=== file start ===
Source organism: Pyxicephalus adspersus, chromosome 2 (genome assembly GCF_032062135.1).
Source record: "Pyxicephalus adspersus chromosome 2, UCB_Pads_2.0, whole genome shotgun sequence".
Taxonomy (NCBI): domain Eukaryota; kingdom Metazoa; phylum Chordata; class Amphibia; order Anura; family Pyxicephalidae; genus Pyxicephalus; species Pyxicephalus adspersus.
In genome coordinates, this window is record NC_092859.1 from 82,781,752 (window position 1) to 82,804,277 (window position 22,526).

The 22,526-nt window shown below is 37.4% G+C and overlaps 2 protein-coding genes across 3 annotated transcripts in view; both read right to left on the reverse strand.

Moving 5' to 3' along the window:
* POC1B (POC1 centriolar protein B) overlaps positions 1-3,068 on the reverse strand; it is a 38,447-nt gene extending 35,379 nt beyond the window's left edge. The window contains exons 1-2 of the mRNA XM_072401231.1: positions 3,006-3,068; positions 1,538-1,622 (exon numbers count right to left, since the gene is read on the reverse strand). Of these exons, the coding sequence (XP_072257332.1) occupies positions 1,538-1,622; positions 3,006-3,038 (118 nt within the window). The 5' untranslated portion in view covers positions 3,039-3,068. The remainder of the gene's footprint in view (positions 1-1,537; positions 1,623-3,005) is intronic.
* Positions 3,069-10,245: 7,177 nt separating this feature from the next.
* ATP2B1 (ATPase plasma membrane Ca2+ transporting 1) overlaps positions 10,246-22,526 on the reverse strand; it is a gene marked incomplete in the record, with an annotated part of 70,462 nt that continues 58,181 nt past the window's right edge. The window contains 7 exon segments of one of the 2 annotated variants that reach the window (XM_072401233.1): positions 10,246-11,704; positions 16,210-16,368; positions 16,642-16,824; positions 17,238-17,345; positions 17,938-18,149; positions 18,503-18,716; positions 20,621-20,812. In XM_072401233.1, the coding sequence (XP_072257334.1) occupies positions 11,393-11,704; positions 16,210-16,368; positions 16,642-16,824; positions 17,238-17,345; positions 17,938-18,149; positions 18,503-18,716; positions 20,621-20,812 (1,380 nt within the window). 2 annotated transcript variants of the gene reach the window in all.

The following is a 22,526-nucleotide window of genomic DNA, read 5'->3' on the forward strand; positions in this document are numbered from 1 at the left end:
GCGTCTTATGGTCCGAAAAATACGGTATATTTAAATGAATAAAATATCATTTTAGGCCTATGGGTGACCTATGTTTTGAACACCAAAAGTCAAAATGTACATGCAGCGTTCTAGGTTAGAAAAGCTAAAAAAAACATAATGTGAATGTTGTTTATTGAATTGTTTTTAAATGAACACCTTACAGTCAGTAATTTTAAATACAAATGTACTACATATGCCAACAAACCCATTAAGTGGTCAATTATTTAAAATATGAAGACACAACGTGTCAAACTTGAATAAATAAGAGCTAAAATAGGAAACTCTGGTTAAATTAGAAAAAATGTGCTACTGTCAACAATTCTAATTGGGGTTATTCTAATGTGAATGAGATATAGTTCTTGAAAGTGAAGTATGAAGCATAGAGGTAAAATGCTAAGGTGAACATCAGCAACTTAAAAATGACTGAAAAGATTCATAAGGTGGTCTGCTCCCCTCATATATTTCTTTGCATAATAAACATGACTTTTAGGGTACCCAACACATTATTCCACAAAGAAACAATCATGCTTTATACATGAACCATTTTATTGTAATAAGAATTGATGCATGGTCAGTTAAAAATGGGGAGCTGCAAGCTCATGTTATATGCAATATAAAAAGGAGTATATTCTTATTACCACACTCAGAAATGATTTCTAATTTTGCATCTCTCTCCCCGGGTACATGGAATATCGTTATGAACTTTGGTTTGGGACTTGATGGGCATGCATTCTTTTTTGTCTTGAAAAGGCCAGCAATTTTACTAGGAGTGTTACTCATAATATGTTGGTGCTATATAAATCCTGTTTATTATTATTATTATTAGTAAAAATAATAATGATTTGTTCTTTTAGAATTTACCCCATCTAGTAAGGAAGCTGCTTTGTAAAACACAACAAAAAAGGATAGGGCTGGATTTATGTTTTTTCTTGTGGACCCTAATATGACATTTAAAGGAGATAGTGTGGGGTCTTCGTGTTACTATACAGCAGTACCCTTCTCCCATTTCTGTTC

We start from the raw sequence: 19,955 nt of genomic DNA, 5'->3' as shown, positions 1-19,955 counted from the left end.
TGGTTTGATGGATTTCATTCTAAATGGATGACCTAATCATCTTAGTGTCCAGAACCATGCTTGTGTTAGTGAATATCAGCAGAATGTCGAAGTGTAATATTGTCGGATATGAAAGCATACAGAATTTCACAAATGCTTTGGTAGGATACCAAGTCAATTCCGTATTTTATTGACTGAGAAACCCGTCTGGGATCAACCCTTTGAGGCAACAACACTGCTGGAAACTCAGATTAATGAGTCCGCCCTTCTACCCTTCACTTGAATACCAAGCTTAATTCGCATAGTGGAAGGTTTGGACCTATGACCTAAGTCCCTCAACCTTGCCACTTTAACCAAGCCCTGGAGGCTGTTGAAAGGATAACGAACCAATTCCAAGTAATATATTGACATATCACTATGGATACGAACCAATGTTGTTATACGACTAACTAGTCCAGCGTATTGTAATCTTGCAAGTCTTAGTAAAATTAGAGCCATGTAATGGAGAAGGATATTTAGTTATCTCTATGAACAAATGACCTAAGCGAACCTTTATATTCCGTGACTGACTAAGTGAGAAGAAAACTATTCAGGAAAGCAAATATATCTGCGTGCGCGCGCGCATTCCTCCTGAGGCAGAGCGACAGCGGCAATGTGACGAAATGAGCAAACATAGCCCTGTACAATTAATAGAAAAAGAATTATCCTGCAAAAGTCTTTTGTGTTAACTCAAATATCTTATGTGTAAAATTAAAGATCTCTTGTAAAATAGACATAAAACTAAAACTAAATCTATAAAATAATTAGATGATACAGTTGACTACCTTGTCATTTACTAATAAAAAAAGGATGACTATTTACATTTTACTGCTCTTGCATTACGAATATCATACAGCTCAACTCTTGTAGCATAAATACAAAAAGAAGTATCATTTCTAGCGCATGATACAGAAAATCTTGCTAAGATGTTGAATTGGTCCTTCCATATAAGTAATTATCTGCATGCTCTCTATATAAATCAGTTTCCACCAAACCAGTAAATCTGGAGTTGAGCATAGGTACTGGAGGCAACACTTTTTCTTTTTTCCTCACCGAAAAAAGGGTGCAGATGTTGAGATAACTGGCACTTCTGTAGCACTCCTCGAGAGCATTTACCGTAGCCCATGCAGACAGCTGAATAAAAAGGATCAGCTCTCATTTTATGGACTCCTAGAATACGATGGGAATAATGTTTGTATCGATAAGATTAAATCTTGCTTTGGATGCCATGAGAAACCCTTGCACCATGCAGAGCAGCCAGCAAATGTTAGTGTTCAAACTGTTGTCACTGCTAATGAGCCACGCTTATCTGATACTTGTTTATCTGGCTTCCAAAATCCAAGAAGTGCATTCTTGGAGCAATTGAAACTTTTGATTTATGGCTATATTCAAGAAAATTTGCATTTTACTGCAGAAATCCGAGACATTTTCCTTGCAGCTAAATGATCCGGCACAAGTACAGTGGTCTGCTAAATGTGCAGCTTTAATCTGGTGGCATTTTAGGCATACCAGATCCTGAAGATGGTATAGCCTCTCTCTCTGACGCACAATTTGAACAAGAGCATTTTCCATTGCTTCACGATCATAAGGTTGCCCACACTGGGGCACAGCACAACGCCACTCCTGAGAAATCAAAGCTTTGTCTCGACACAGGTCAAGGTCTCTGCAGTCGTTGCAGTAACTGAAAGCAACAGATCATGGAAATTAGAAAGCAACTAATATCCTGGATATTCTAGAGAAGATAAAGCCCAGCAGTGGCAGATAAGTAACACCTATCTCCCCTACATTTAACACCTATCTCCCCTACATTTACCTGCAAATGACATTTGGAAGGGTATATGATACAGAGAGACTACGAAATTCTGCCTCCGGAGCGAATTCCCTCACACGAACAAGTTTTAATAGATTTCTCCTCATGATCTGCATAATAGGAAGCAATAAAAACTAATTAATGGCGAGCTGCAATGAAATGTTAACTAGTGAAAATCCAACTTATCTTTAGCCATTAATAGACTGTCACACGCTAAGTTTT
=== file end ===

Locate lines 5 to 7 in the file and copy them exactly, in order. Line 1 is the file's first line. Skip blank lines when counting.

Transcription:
The 22,526-nt window shown below is 37.4% G+C and overlaps 2 protein-coding genes across 3 annotated transcripts in view; both read right to left on the reverse strand.

Moving 5' to 3' along the window:
* POC1B (POC1 centriolar protein B) overlaps positions 1-3,068 on the reverse strand; it is a 38,447-nt gene extending 35,379 nt beyond the window's left edge. The window contains exons 1-2 of the mRNA XM_072401231.1: positions 3,006-3,068; positions 1,538-1,622 (exon numbers count right to left, since the gene is read on the reverse strand). Of these exons, the coding sequence (XP_072257332.1) occupies positions 1,538-1,622; positions 3,006-3,038 (118 nt within the window). The 5' untranslated portion in view covers positions 3,039-3,068. The remainder of the gene's footprint in view (positions 1-1,537; positions 1,623-3,005) is intronic.